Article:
Rose at about 8 this morning, and felt no inconveniency from the scene of yesterday. Townsend, who got so much engaged as
to give up all thoughts of returning last night to Newbury-Port, breakfasted with us this morning; and then mounted his horse.
It was a little after nine, when I started from the opposite shore of the river, and it was about twelve when I got to the tavern in Wilmington. Mr. Thaxter, and Miss Duncan, and her brother James, a Mr. Howe, and two or three other ladies dined at Wilmington. The landlord is opposed to the proposed Constitution. I stopped about a quarter of an hour at Medford to see my friend Freeman, and delivered him a couple of letters. I expected to have seen him at the ordination to-morrow, but his school retains him at Medford. We got into Boston just before Sunset. We stopp'd an hour there to get dress'd, and take a dish of Coffee. It was quite dark before we got out of Town; and we arrived at Braintree between 8 and 9. We found that the young ladies and all the company that was disposed to attend the ordination1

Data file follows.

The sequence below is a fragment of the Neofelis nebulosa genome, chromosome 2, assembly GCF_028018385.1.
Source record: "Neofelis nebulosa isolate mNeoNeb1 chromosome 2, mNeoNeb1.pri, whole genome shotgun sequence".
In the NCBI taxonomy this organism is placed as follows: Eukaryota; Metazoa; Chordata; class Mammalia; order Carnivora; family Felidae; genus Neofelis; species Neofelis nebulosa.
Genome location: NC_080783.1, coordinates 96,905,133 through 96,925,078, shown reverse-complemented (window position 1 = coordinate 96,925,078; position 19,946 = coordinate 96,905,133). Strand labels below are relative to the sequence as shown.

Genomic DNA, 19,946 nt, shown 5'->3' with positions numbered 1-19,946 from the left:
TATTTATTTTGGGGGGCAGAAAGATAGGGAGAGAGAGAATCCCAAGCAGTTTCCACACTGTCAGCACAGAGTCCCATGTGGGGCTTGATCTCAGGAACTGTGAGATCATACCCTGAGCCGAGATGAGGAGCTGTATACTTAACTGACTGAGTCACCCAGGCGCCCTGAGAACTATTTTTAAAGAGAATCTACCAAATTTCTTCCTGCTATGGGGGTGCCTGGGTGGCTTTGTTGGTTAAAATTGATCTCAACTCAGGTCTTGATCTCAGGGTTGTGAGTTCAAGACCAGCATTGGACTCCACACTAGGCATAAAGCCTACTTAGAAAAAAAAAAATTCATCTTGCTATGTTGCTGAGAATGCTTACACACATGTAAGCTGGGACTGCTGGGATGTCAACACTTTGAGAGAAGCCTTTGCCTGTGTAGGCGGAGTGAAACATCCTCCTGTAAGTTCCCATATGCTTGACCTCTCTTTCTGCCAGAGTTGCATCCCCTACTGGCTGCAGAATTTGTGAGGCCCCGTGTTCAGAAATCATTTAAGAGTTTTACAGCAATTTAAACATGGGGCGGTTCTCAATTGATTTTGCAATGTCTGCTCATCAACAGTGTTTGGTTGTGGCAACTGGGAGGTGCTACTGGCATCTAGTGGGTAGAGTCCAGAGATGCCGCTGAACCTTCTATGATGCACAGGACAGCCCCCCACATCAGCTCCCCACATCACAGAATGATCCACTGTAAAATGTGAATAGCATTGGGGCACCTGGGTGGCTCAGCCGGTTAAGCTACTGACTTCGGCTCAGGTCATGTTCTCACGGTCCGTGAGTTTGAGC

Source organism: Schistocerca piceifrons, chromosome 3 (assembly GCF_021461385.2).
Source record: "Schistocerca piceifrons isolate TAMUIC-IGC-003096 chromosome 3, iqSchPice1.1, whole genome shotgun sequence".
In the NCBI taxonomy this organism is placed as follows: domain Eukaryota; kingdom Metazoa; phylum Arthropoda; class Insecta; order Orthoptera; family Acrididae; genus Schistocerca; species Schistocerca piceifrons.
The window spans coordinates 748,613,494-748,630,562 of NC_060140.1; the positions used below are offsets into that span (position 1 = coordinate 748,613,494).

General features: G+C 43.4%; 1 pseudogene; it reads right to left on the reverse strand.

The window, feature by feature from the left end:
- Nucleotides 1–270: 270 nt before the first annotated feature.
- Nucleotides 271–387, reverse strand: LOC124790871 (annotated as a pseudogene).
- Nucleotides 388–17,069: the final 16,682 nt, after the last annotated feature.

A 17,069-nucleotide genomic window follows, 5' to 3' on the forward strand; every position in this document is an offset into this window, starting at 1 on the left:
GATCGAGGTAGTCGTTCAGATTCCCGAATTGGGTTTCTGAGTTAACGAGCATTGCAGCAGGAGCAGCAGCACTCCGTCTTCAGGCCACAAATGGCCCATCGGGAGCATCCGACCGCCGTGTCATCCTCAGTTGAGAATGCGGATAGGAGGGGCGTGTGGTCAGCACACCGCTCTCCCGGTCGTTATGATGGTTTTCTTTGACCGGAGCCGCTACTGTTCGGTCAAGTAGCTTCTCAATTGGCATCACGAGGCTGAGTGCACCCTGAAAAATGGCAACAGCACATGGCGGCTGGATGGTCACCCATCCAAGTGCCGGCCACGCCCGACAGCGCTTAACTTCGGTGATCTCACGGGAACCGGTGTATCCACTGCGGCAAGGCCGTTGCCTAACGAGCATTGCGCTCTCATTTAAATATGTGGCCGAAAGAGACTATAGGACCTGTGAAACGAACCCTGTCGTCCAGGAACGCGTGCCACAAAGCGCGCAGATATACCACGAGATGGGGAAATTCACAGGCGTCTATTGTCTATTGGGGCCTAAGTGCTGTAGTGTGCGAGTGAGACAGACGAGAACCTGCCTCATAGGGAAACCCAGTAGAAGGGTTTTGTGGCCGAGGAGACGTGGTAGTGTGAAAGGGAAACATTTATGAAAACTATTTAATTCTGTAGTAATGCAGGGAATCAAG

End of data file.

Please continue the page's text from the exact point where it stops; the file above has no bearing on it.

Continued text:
had gone to Hingham this afternoon. I was very much fatigued. I once before rode this journey in a day; (v: p: 25)2
and was still more fatigued, but that was in the middle of Summer, when the weather was very warm, which made it more tedious to ride on horseback.
Kirkland and my brother Tom were both here, and could not go on to Hingham for want of horses.
It was almost 11. before we retired.